Former Nomura president arrested

Hideo Sakamaki, a former president of Nomura Securities Co., was arrested by Tokyo prosecutors on May 30 on suspicion of approving illegal payoffs to a “sokaiya” corporate racketeer. Sakamaki, 61, is suspected of having conspired with former managing directors Shimpei Matsuki and Nobutaka Fujikura, and a general affairs department official, Osamu Fujita, in paying 38.5 million yen in profits to sokaiya Ryuichi Koike, 54, in March 1995.

Prosecutors picked Sakamaki up at his home in Tokyo’s Shibuya Ward early May 30 on suspicion of violating the Commercial Law and the Securities and Exchange Law, and brought him in for questioning as part of the investigation into the scandal. Sakamaki was later sent to the Tokyo Detention House.

Prime Minister Ryutaro Hashimoto said the arrest will jolt the nation’s securities industry. “It is not important whether or not he was arrested. What matters is that the leader of a top-ranking company has caused a problem like this,” Hashimoto said.

At a news conference at the Tokyo Stock Exchange, Junichi Ujiie, who succeeded Sakamaki as president last month, did not deny the company’s wrongdoing. However, Sakamaki reportedly told investigators that he was not guilty regarding the payoff case, prosecution sources said. Prosecutors will shortly question former Nomura Chairman Setsuya Tabuchi, 73, and former President Yoshihisa Tabuchi, 64, on their alleged involvement in the scandal, they said.

Nomura is believed to have given funds to Kojin Building Co., a real estate company run by Koike’s younger brother, Yoshinori, in the form of profits from preferential stock deals as compensation for investment losses, prosecutors said.

The Commercial Law bans payments to sokaiya, who buy shares in companies to gain access to shareholders’ meetings, which they threaten to disrupt unless they are paid off. The Securities and Exchange Law bans securities companies from compensating clients for investment losses and from conducting discretionary stock deals on behalf of investors.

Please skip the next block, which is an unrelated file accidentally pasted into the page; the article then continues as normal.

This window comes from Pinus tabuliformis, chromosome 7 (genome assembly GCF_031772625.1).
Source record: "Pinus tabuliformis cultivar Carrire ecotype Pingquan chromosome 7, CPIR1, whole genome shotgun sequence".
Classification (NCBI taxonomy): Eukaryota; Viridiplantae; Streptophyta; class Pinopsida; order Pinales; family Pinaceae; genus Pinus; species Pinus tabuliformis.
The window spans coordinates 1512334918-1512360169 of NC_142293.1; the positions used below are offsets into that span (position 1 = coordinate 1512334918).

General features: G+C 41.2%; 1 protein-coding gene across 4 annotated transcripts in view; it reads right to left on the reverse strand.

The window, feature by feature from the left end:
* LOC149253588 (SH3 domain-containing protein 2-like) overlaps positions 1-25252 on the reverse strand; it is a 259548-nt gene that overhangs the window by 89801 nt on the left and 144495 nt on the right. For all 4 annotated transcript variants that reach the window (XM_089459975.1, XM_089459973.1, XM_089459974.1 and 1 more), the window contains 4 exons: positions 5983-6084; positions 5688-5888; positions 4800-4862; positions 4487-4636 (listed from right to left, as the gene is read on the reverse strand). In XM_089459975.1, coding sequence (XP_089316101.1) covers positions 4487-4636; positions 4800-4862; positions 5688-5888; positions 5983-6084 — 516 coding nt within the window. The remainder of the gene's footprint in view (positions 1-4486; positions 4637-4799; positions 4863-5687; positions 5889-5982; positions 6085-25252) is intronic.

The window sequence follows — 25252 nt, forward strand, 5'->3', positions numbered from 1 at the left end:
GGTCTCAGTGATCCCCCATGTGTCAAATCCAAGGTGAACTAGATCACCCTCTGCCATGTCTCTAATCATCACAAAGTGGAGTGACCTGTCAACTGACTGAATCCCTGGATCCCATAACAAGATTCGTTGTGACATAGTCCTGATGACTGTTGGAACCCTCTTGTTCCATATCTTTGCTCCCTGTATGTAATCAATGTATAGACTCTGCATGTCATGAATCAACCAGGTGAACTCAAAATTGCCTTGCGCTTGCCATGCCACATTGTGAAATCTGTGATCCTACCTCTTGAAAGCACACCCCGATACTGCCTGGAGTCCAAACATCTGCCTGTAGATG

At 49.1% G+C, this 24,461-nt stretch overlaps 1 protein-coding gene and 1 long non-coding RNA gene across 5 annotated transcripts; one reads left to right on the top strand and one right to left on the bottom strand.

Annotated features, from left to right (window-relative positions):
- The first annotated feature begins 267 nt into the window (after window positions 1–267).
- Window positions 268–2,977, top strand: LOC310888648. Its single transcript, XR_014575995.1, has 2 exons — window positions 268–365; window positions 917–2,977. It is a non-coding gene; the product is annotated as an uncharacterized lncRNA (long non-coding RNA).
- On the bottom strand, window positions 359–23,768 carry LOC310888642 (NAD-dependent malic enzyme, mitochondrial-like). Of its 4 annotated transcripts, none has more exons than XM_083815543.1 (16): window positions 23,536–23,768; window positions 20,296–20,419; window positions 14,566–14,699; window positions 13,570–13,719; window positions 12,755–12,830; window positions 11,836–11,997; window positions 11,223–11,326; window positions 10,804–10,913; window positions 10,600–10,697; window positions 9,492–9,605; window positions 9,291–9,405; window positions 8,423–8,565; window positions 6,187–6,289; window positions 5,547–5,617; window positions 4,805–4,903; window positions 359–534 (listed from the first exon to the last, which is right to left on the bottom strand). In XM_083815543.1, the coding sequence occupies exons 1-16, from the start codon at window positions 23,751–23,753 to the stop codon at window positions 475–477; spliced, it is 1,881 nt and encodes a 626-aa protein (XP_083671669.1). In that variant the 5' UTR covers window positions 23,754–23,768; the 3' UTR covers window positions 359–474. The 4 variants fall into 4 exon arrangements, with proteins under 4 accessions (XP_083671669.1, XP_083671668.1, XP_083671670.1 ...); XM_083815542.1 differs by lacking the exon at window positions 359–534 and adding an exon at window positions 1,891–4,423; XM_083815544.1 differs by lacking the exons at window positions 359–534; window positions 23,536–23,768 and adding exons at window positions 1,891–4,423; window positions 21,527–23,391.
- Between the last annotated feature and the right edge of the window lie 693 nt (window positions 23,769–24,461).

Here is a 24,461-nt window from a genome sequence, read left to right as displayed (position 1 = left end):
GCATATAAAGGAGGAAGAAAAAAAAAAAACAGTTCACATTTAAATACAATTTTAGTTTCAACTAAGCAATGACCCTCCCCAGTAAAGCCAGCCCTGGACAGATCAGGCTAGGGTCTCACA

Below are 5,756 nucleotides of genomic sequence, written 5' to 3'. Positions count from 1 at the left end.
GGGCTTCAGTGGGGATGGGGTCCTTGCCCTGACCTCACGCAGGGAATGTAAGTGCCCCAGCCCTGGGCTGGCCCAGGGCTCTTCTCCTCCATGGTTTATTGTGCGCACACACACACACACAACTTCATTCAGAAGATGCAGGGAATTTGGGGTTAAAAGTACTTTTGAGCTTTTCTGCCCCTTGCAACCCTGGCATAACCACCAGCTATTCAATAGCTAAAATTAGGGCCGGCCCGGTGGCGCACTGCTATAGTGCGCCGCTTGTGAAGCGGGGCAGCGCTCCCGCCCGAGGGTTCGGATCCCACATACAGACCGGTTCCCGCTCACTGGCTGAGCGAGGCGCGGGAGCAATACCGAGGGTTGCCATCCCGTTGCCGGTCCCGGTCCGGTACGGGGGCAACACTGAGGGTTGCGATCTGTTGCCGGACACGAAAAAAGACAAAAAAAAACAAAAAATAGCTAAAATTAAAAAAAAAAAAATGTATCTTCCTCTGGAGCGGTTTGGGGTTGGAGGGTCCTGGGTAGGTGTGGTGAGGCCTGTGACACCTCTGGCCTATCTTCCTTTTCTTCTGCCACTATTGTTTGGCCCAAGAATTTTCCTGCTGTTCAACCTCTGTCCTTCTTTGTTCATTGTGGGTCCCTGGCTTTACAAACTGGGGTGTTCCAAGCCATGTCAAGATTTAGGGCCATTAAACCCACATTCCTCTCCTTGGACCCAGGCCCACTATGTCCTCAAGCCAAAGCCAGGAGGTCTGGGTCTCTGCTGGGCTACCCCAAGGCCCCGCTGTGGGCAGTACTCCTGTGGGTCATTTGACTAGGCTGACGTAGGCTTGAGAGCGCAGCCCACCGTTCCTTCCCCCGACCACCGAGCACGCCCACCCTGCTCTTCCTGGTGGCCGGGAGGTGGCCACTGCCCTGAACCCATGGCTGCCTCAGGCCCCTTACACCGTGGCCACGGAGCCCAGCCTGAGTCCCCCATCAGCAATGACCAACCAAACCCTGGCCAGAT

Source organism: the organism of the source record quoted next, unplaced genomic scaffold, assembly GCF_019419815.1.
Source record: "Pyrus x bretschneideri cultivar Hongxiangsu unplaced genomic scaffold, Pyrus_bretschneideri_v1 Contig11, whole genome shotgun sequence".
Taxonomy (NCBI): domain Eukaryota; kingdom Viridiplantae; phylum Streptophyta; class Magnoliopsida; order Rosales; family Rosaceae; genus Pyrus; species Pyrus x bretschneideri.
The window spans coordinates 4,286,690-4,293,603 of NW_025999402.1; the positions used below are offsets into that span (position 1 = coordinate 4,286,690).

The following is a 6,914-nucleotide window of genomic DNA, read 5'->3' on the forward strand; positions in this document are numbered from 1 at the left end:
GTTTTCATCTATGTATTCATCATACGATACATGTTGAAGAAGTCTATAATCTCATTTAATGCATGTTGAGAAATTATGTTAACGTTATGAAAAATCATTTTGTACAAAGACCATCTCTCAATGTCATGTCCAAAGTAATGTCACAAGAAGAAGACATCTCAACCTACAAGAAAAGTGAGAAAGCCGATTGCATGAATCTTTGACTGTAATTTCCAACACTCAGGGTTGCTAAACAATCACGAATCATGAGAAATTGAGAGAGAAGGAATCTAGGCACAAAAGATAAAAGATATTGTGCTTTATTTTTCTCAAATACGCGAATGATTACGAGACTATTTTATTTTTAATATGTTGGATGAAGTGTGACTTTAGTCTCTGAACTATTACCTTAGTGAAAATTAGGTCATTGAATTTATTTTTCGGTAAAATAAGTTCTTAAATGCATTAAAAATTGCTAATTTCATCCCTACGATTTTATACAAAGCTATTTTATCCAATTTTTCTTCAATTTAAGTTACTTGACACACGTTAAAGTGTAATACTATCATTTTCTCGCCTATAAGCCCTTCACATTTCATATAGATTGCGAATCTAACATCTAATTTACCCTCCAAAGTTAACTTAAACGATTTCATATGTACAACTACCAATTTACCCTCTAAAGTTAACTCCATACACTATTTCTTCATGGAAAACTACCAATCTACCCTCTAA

Sakamaki told the Diet that he met Koike in the spring of 1992, but that he had nothing to do with the payoffs, which he said were linked to other Nomura officials such as Matsuki and Fujikura. Matsuki, Fujikura and Fujita were arrested May 14 on suspicion of diverting between January and June 1995 49.7 million yen in profits to Kojin Building made by Nomura through discretionary stock transactions. Sakamaki was arrested for a particular 38.5 million yen payoff.

Nomura allegedly paid the money to ensure that its annual shareholders’ meeting in June 1995 would not be disrupted. At that particular meeting, the controversial return of the two Tabuchis to Nomura’s board of directors was approved. The two men previously resigned following a discretionary dealing scandal that tainted Nomura’s image along with other major brokerages in 1991.

Questions about Nomura’s “VIP” accounts, allegedly designated for politicians, bureaucrats and other influential people, are likely to come up during prosecutors’ quizzing of Sakamaki, the prosecution sources said. The nation’s second largest bank, Dai-Ichi Kangyo Bank, has also been shaken by the payoff scandal. Prosecutors searched DKB’s headquarters and about 10 other establishments May 20 as part the payoff investigation. On May 23, DKB decided to replace President Katsuhiko Kondo with Ichiro Fujita, its vice president, and asked adviser Kuniji Miyazaki to retire.

Prosecutors are likely to look into breach of trust allegations against former and current DKB executives regarding the bank’s large loans to Koike, the prosecution sources said.